“Whatever has happened in books I3-I6, it is at most a re-adjustment of stylistic technique within a pre-existing genre, not a radical transformation. (4) And this leads on to another difficulty, which is the immense complication of Tacitus’ language and style. There is no one easily detectable pattern of development. For instance, the process is not simply one of accumulation, the adding of more new and colourful features of vocabulary and phraseology. The converse is equally important, the discarding of words and phrases which seem to Tacitus no longer acceptable; we find a continual reshaping and experiment, sometimes bringing in bold and unusual features, sometimes discarding them. No style can develop simply by accumulation. Some linguistic experiments 8 R. H. Martin has raised one or two pertinent objections to the view propounded by will establish themselves permanently, some will not. And the taste of an author may change, producing either a greater refinement of his style or the opposite. In Tacitus there is, I believe, a continual refinement in general: the words and phrases which seem over-rhetorical, over-poetical and over-colourful tend increasingly to be discarded. But in detail there is no simple formula.”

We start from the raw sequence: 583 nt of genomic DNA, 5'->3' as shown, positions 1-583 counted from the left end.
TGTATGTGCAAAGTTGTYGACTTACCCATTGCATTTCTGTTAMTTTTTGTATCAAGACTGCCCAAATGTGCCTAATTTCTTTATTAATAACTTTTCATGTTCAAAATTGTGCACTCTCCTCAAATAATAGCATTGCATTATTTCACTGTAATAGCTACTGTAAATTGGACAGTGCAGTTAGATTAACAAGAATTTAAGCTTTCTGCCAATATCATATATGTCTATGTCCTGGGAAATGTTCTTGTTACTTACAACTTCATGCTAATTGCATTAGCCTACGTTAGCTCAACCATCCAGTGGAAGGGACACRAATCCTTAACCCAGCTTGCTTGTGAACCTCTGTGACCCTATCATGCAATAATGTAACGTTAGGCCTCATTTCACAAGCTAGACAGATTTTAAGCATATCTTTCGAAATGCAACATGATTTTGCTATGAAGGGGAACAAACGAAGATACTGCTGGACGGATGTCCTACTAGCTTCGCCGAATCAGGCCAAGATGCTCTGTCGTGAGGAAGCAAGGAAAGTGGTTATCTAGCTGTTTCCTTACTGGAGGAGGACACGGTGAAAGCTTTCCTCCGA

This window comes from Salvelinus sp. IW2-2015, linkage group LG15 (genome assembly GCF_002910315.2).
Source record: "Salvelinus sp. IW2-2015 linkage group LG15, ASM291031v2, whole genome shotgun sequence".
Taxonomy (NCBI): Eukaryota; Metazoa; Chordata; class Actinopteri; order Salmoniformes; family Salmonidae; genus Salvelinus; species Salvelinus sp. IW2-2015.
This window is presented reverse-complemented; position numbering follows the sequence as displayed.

He then goes into evidence of change – this I can nerd out about with him on, but not – in that I have not the passion or patience to achieve what he has on my own – only to benefit from his work.
Where does this leave me for this class? I dunno. But here is his conclusion, another highlight I wanted to provide:
“CONCLUSION The main points I have tried to make are: (i) That Tacitus’ stylistic development is extremely complicated and hardly to be explained by any simple formula. (2) That, while a definite change of vocabulary is found in I3-I6, its importance has been much exaggerated, because it affects only part of Tacitus’ vocabulary, because there is 17 To what extent change of source may have contributed to change of style is hard to assess. Certainly Tacitus’ historical sources could sometimes serve as stylistic models-at least Tacitus seems prepared to borrow from them an epigram or turn of phrase. But I doubt whether change of source could possibly affect the basic material of his language. And, though a partial change of source is likely after book i2, we know nothing of possible stylistic differences between Tacitus’ sources. ”
The highlight/chunk from: Senatorial Speeches and Letters in Tacitus’ Annals Author(s): G. A. Harrer Source: Studies in Philology, Vol. 15, No. 4 (Oct., 1918), pp. 333-343 Published by: University of North Carolina Press Stable URL: